Mochi Ads ; In Game Advertising ripe for casual games

mochiad_logo

We have talked about the growth of the casual games. It is a huge market, about $1B worth. I even know somebody who won $1M playing “casual game” and as casual gaming grows the demand for services that monetize these game play is going to increase.

I remember playing the smash hit Desktop Tower Defense game when it had just released a new version and went from a free to sponsored game play model. At that time, the folks at the Hand drawn games, the makers of Desktop Tower Defense, had overdone the sponsorship part, the pieces in the game were sponsored and impacted the enjoyment of game play. The Desktop Tower Defense team is using the Mochiads now. Mochiads suggests showing ads at natural break points in the game and not have the ads take over the games, which is the right way to go.

Last August, Accel Partners, the venture firm that funded Facebook, led the investment in this first round for Mochi Media.

Mochi Media launched MochiAds for casual games and is out of private beta now. It allows casual video game developers to embed ads within their video-games and includes analytics for measuring how many ad views they are getting and how much money the ads are bringing in.

mochiads

In the example they have, the cpm rates are listed at $0.28-$0.43. For casual gaming that sounds about right; the sites charge anywhere from $.75 to $2.00 CPM.

Eye Blaster (eb.in-games) is another player in the market. They have relationship with RealNetwork and several other casual game sites.

In-game advertising, either being delivered to hard core gamers, or during real game plays (which generated $77M in 2006), or to the casual gamer, has great growth potential and the interesting thing is that these ads are immune to Tivo-killing, or Adblaster or selective content removal tools which makes them even more attractive to the advertisers.

Tags: Mochiads, Eyeblaster, in-game ads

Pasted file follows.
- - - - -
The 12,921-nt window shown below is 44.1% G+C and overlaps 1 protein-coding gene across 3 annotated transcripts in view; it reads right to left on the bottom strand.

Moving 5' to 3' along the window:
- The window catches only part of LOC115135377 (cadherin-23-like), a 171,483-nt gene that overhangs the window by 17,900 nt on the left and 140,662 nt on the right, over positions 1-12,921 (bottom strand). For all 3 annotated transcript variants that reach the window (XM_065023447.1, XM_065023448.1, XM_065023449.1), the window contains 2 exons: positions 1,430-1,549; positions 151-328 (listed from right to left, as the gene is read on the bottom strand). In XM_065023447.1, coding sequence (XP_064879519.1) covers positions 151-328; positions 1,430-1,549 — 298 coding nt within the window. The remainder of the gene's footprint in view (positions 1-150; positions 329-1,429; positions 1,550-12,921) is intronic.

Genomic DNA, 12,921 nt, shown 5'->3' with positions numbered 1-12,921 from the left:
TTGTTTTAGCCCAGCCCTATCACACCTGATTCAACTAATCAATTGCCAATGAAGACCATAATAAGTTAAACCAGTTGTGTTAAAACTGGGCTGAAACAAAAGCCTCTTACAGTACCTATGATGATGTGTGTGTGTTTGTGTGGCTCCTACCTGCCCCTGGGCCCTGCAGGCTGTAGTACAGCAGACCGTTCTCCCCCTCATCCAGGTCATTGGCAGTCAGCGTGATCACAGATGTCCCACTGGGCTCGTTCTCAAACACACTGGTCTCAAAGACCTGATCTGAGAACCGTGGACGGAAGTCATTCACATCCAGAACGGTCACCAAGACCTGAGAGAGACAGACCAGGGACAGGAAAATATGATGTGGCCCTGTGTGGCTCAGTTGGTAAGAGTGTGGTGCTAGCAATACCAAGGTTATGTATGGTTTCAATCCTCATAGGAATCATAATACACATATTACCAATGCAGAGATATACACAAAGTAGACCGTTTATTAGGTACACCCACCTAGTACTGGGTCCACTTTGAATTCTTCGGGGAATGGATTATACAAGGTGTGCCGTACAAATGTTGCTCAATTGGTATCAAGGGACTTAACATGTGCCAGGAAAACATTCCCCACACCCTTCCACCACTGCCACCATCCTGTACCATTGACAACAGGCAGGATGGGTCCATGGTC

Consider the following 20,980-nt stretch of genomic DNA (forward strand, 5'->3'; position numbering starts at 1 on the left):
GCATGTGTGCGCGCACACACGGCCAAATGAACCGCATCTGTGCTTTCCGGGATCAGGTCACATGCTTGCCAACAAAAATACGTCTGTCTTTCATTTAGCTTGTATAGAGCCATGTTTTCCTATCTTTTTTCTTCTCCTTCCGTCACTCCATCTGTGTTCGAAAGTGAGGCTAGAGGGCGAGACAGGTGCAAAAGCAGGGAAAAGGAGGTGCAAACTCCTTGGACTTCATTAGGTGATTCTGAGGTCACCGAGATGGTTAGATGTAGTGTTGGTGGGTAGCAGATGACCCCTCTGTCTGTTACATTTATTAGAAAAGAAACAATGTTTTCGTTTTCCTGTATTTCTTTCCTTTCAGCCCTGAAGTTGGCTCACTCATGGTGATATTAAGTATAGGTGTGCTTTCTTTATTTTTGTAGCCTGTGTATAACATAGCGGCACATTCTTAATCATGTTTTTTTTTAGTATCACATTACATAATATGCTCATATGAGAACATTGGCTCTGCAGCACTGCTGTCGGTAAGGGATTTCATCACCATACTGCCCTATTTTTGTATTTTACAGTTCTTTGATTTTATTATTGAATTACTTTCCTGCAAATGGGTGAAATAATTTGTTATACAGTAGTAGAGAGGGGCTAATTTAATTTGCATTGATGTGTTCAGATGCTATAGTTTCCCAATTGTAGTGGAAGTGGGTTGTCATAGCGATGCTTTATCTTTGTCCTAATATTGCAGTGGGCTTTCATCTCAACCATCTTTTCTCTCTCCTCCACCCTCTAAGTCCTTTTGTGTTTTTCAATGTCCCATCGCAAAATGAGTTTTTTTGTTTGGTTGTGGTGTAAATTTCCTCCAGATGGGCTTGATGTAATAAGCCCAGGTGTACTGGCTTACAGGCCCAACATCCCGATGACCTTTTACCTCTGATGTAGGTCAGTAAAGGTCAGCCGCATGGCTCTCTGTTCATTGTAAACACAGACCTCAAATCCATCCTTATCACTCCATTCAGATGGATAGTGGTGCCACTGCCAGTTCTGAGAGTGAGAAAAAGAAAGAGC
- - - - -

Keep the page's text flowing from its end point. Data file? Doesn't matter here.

Revver version 2.0 and video revenue sharing market

ImageRevver has just launched version 2.0. The new site has a few new features - Interface is cleaner, improved search functionality, better sharing (like Wordpress plugin), better categorization, video responses, and simpler ways to communicate with other members.

For advertisers, they can now sponsor collections, like “most watched” or “most commented” and banner ads for certain categories.

There are some reports that Revver paid out $1M in the past year to its content producers; not a large number, but it is a good start.

An interesting example is when an iPhone user got a 300 page bill from AT&T and made a little video out of it and posted it on Revver; the rumors are that she made about $5,000 from the video. I can’t even hazard to guess as to how much the infamous folks at Eepybird.com that made several videos of menthos and coke fountains, made.

Youtube apparently shares some revenue with select partners, Blinkx, Metacafe, mDialog and very long list of others have similar model and Google has launched video adsense as well. The revenue shares range from about 40% to 80%, with most of them at 50% share.

A recent Forrester report that says 7 percent of consumers in North America who use the web regularly are uploading videos at least once a month, which is a much larger number than I expected (perhaps the qualification of “regular web user” explains why the number looks huge)

Another place that I see the growth in user generated video is in product reviews. We know that when buying a new product people prefer “peer reviews” rather than “expert reviews”; so I can see videos posted on Amazon describing the products and have a revenue share model which was similar to that of Epinion. The market will continue to grow, new niche player catering to specific interest will continue to gain market share and benefit from the long tail of search engines, big players like Google will continue to dominate and there will be rise of videos about products.

Tags: revver, youtube, online video, revenue share



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